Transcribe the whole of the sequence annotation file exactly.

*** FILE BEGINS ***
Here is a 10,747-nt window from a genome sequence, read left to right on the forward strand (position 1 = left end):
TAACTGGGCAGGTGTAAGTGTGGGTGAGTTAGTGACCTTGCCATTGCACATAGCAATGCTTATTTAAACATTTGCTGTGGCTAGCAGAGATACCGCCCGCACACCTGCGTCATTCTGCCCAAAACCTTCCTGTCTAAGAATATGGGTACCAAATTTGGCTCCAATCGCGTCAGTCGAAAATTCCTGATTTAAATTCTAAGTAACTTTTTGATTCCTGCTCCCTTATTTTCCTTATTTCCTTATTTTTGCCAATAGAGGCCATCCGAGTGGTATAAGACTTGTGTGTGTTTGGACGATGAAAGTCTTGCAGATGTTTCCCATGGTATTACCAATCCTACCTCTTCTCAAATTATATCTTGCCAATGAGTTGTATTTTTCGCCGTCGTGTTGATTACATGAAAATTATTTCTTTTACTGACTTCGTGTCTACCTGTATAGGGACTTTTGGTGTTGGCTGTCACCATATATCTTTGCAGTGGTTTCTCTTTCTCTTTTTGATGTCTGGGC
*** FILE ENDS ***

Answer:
Here is a 10,747-nt window from a genome sequence, read left to right on the forward strand (position 1 = left end):
TAACTGGGCAGGTGTAAGTGTGGGTGAGTTAGTGACCTTGCCATTGCACATAGCAATGCTTATTTAAACATTTGCTGTGGCTAGCAGAGATACCGCCCGCACACCTGCGTCATTCTGCCCAAAACCTTCCTGTCTAAGAATATGGGTACCAAATTTGGCTCCAATCGCGTCAGTCGAAAATTCCTGATTTAAATTCTAAGTAACTTTTTGATTCCTGCTCCCTTATTTTCCTTATTTCCTTATTTTTGCCAATAGAGGCCATCCGAGTGGTATAAGACTTGTGTGTGTTTGGACGATGAAAGTCTTGCAGATGTTTCCCATGGTATTACCAATCCTACCTCTTCTCAAATTATATCTTGCCAATGAGTTGTATTTTTCGCCGTCGTGTTGATTACATGAAAATTATTTCTTTTACTGACTTCGTGTCTACCTGTATAGGGACTTTTGGTGTTGGCTGTCACCATATATCTTTGCAGTGGTTTCTCTTTCTCTTTTTGATGTCTGGGC